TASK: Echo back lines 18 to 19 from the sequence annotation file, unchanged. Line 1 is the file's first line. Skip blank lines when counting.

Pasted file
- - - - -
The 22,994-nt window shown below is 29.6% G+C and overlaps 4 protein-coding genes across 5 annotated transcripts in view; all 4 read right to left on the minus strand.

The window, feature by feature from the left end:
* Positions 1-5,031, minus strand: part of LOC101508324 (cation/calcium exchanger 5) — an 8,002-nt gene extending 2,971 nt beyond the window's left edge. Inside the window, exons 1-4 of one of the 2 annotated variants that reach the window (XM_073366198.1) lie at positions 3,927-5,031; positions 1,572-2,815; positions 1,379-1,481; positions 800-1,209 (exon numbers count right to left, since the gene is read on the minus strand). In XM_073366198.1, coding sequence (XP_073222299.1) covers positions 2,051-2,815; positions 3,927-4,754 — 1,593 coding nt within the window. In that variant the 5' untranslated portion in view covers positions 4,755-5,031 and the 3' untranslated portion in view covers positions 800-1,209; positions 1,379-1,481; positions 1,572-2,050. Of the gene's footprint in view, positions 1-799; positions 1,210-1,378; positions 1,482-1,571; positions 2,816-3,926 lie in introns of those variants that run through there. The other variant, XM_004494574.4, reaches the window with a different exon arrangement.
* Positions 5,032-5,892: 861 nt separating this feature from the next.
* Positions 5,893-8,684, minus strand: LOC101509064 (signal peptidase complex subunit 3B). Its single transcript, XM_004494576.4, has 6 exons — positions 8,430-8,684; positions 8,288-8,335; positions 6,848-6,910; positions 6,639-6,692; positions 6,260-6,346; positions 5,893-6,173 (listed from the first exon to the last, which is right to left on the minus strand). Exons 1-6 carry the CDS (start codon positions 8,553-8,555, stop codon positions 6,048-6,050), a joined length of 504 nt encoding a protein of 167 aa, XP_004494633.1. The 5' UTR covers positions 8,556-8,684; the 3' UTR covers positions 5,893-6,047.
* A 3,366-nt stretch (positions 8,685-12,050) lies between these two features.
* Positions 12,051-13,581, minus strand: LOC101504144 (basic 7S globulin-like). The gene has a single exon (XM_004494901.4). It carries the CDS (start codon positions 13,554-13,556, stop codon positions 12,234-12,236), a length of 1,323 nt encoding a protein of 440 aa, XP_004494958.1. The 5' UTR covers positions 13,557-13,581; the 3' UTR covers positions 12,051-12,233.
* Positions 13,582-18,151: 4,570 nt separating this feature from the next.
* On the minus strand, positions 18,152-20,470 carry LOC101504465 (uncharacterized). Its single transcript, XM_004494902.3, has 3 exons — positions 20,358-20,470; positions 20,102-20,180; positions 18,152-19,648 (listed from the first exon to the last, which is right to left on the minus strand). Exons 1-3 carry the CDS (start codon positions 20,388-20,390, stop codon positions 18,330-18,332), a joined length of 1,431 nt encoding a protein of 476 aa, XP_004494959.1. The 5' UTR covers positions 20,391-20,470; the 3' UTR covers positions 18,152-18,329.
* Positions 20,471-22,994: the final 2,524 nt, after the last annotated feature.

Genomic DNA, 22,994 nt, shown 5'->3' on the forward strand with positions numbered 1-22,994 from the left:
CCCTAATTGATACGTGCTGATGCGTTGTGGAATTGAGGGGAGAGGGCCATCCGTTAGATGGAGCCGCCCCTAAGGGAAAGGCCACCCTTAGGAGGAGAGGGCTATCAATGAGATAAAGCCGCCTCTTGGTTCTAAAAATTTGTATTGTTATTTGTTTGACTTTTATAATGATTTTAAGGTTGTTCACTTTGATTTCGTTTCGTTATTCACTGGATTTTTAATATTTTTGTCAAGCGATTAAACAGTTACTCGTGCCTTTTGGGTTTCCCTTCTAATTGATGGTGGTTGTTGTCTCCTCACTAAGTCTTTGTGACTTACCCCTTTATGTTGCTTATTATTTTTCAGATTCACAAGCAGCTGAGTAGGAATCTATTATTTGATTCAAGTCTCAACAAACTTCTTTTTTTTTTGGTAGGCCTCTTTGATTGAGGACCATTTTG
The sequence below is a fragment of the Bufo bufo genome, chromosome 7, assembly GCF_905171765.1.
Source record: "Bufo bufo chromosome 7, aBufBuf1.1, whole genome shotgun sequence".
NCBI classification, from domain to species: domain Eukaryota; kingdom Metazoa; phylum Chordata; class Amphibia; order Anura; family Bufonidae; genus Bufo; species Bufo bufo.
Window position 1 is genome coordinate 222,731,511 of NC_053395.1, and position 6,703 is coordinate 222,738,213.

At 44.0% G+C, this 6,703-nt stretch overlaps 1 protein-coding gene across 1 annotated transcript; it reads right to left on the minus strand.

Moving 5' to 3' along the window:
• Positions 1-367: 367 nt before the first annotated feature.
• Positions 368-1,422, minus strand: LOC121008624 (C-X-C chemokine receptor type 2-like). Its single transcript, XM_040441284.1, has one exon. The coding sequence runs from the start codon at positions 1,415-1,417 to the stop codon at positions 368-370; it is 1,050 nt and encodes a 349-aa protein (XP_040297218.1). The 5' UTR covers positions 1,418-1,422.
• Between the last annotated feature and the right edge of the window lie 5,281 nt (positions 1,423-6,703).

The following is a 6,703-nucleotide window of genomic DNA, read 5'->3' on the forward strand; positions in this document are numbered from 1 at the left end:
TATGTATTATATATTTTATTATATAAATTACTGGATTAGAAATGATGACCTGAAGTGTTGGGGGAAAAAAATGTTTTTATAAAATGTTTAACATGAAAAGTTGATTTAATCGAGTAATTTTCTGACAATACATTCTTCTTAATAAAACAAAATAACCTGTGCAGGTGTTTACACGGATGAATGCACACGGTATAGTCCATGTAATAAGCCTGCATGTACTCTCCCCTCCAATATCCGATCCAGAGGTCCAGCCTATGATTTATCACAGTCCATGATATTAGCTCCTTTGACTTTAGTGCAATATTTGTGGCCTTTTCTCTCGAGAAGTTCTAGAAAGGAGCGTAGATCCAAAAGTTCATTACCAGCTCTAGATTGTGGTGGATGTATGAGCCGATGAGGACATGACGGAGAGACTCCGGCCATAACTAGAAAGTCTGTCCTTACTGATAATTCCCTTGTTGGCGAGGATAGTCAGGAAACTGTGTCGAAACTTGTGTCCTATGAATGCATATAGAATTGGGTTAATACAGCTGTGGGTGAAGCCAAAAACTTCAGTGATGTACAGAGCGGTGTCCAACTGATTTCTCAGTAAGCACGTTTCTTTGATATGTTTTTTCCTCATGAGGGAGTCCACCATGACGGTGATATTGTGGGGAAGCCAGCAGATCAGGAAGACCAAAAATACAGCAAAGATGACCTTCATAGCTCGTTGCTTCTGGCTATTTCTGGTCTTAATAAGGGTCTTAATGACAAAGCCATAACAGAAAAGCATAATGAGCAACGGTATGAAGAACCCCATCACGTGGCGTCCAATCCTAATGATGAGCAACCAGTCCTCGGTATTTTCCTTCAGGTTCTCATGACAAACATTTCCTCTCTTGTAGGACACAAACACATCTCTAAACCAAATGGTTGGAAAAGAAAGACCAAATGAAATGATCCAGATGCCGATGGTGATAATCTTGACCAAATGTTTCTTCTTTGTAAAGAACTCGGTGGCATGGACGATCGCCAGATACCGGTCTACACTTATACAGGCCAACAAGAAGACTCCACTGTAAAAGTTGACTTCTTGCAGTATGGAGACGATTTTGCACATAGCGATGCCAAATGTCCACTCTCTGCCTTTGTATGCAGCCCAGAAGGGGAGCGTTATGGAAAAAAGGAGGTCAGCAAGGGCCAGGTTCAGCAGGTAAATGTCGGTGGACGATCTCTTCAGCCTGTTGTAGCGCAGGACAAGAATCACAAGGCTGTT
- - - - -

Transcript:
Moving 5' to 3' along the window:
• Positions 1-367: 367 nt before the first annotated feature.